About the Author
Nadia Seren is a Mid-Career Master in Public Administration and Edward S. Mason Fellow at the John F. Kennedy School of Government, Harvard University.
A New Hope for Honduras
Learning from the past, working in the present, shaping the future
“Nadia, Nadia, Nadia…are you coming to play with us today?” Every day after school and yelling at the top of their lungs, the boys of the block would call me and invite me to play soccer with them. With a smile on my face I would put my broken sneakers on, run all the way out to the street to take my position as a striker and have fun. I was agile, and a few minutes into the game scored goals for the team.
I have fond memories of my time growing up in Honduras, where I could often hear the voices of my parents, neighbors and teammates cheering “you can do it” as I ran with the ball towards the goal line. Those voices wired my brain into believing that I could achieve anything I wanted, wherever I was. Now, this type of support system has almost disappeared from Honduran communities. Parents and young people are migrating by the thousands in search for better economic opportunities; streets are permeated by crime; girls and women face never-ceasing violence. However, these are just a few of the visual symptoms of the challenges the country has been grappling with, such as rising corruption, bad governance and poverty.
Almost half of Hondurans lived on less than US$5.50 per day in 2019, making Honduras the second poorest country in Latin America, according to the World Bank. Nevertheless, this estimate was expected to reach 70%—seven out of every ten Hondurans—after the combined impact of the Covid-19 pandemic and hurricanes Eta and Iota in 2020, according to the National Autonomous University of Honduras (UNAH). These hurricanes devastated many communities including mine in La Lima, Cortés. I saw firsthand the hopelessness in people’s faces as they lost their homes and were left without the necessary assistance before and after the floods. It was the solidarity of the people living far from the flooded areas that made it possible for hundreds of families to be rescued and relocated to safer places. The poor response of Honduran institutions in preventing and mitigating the effects of climate change such as this tragedy, was nothing more than the manifestation of twelve years of rampant graft and corruption; which had depleted their capacity to function properly.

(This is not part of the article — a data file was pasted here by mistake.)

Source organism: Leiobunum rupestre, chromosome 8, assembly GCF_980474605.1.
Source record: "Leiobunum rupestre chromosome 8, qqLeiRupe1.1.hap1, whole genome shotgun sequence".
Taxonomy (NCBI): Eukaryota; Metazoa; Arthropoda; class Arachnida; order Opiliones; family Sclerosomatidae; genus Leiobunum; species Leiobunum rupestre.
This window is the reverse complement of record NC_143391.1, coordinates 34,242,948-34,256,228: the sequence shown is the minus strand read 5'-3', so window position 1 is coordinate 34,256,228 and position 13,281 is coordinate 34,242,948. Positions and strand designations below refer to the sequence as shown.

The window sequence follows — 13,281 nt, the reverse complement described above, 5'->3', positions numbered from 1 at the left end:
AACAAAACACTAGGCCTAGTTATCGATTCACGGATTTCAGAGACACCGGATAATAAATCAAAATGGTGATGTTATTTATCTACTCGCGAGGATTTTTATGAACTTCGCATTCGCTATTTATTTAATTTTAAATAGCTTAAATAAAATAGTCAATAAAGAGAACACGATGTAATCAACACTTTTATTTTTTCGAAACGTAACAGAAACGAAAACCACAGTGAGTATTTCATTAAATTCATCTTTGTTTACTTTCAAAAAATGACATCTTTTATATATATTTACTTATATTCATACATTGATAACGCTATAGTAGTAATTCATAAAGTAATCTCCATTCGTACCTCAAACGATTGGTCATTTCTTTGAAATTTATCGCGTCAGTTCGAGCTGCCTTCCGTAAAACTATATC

When the coup d’état in 2009 happened, I was not really aware of the difficult times my country was about to endure or about the dangers of democratic backsliding. As a young engineer in a field in which I would usually be the only woman in the room, I focused my energy on advancing my career and believed that I could contribute my country through my work. Later in 2013, I came to the United States to study at Tufts University with a Fulbright Scholarship. In the meantime, principled leadership was significantly eroding both in the public and private sector in Honduras. Just a few months before my return to the country in 2015, Hondurans turned to streets to protests as a $200-million embezzlement of social security funds was made public. The money was being extracted from the social security health system by kleptocratic networks that used it to fund the political campaign of the governing party.